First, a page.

It is sad to reflect on the global destruction of the last remaining forests.  It is such a sad fact that the news does not even talk about it.  We are killing the very species which give us oxygen while at the same time we are producing machines which generate carbon dioxide.  It is not much of a stretch to imagine that when the last leaf falls we will die.

This is what I reflect on when I search for a piece of wood.  How important it is that I respect the life of the tree which was sacrificed so that I could create an instrument, or table, or cabinet or chair.  By properly using wood in a way that understands its strength and beauty, I pay homage to its life.

In Nadkarni's book I also found a simple statement by Rumi that inspires me everyday:

Every Tree

Every tree, every growing thing as it
Grows says this truth: you harvest what
You sow.  With life as short as a half-
Taken breath, don't plant anything but

POSTSCRIPT:  After I finished this post, I felt satisfied that I had created something insightful and personal.  However, the next day, as I walked to work, something happened which made me want to add a final thought to this message.

I have walked to work on the same quiet residential streets for 46 years.  Since I walk to work about sunrise and I walk East, I am treated with the rising sun through the various trees which live in the neighborhood.  I have watched these trees grow up over the years and have formed a personal relationship with many of them.  (Not palm "trees" however, they are just tall bushes...)

Last year a neighbor cut down the largest and most beautiful jacaranda tree I have ever seen.  The trunk was nearly 3 feet in diameter!  The reason they cut it down was that the purple leaves were "messy".  They replaced it with a palm tree, which promptly died.  Now they have no shade and the yard is a desert wasteland.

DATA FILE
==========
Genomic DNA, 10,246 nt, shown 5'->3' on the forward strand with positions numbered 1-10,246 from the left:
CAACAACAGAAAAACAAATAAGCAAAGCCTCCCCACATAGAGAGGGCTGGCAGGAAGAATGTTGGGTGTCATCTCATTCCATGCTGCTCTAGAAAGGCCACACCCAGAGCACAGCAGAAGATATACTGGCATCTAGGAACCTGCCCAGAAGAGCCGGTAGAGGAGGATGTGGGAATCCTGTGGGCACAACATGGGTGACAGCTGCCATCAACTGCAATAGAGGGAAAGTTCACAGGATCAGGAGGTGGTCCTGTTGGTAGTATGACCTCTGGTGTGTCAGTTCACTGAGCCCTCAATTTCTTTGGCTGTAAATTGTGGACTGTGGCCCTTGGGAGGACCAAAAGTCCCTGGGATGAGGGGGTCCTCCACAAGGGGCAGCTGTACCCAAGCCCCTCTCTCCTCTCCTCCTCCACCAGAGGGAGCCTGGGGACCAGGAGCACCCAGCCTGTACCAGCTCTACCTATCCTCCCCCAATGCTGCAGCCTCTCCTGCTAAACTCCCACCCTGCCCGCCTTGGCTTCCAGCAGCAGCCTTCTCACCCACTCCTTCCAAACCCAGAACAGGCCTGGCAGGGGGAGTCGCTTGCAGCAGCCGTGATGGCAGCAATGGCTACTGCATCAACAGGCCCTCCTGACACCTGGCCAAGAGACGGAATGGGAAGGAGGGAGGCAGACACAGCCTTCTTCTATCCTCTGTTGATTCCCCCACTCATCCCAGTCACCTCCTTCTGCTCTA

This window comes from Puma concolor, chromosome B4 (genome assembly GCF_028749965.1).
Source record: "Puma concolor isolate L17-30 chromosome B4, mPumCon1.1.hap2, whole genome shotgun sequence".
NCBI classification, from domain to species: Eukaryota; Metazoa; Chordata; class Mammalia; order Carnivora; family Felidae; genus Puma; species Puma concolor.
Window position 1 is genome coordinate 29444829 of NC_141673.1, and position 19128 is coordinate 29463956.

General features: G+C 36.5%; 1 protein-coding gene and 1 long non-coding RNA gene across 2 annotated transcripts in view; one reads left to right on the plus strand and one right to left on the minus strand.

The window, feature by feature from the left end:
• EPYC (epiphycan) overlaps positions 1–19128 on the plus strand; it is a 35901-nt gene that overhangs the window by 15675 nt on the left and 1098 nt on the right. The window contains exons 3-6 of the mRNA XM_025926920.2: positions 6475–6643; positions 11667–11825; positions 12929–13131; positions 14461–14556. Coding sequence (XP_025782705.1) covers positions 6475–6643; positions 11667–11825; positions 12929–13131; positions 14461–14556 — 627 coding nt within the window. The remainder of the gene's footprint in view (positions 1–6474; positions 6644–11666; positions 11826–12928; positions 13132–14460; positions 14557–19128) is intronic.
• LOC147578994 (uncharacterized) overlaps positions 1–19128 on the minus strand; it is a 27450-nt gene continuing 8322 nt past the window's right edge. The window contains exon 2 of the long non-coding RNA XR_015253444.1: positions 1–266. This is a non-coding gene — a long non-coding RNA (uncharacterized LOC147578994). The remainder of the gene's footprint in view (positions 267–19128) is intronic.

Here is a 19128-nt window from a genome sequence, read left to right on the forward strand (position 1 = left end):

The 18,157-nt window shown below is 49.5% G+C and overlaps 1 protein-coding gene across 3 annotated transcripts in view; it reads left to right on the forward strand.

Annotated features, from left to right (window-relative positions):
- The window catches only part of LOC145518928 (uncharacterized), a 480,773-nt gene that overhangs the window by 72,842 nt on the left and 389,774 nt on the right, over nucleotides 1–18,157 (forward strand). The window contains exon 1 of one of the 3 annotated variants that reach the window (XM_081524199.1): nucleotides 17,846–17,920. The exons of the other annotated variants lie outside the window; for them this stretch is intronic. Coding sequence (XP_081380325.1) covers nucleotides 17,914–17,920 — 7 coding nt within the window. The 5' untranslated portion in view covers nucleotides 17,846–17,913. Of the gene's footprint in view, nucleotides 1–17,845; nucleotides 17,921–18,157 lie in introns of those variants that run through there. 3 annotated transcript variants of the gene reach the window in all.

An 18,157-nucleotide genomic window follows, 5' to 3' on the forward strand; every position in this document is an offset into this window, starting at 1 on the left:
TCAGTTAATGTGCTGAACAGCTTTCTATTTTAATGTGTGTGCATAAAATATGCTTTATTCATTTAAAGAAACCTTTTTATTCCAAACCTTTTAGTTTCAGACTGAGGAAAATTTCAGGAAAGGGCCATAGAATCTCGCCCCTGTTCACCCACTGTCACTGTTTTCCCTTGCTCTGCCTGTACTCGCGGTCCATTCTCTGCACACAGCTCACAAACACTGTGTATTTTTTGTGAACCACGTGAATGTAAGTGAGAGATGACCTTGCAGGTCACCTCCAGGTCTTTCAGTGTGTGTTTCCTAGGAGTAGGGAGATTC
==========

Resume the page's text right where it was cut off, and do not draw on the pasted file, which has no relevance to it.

Yesterday, as I walked to work I was shocked to see that the only pine trees in the area had disappeared.  These trees, which do not usually grow well in this climate had reached a height of at least 60 feet.  Every day for nearly 50 years I would stop on my walk, under their branches, and play hide and seek with the squirrels while kicking the pine cones through the needles that lay on the ground.

Now, overnight, these beautiful trees were gone.  All that was left was a hole in the sky.

In my mind and memories, I still see them living where they belong, and pay homage to the ghosts of trees long gone as I quietly reflect on how they contributed to my existence.


Paul Bouchard said...

Beautiful post. I worked on an off-shore oil rig when I was young; I'll never forget standing on the boat that took us back to shore after the first shift - approaching land and re-entering the smell of soil and trees. Especially invigorating when you're 19 years old.

Also remember visiting Unicorn Universal Woods in Toronto back in the mid 80s. They had train car sized piles of exotic wood in their warehouse and when I asked what was being made with it, the guy said, "flooring".

Sal Maris said...

Thank you for the this meditation upon trees. I love trees. I grew up around them and still revere them.

I would like to revise your distance to the horizon statement. To see 12 miles your height of eye would have to be in excess of 100 feet. Not hard on today's ships if you are on the bridge. The actual formula is simple: it's the height of eye squared times 1.14, giving you answer in nautical miles. People standing on the shore will not be able to see such a great distance as 12 miles but something in the range of just under 3 miles.

W. Patrick Edwards said...

I appreciate your kind responses. I felt inspired to post something "personal" after reading that wonderful book about trees. It is interesting that even the paper in the book came from trees.

I asked the captain about the distance to the horizon. Since he is on top of a cruise ship his estimate is probably right. I thank you for providing the proper math to calculate this result.

It still seemed like infinity when I sat and looked out at it.

Renewable Community Power said...

If deforestation wasn't enough there's now the increased risk of forest loss from fires supercharged by our warming - and in many places increasingly drying - climate. In Tasmania there are 20 day old fires still burning in the World Heritage Area where there has been no evidence of large-scale fire for at least 1000 years. And now this is seen as the beginning of "the new normal".

W. Patrick Edwards said...

There is also the migration of insects which are killing the trees, made possible by the lack of cold climates.
We have a lot to learn about survival in a closed ecosystem, which is what the Earth is actually.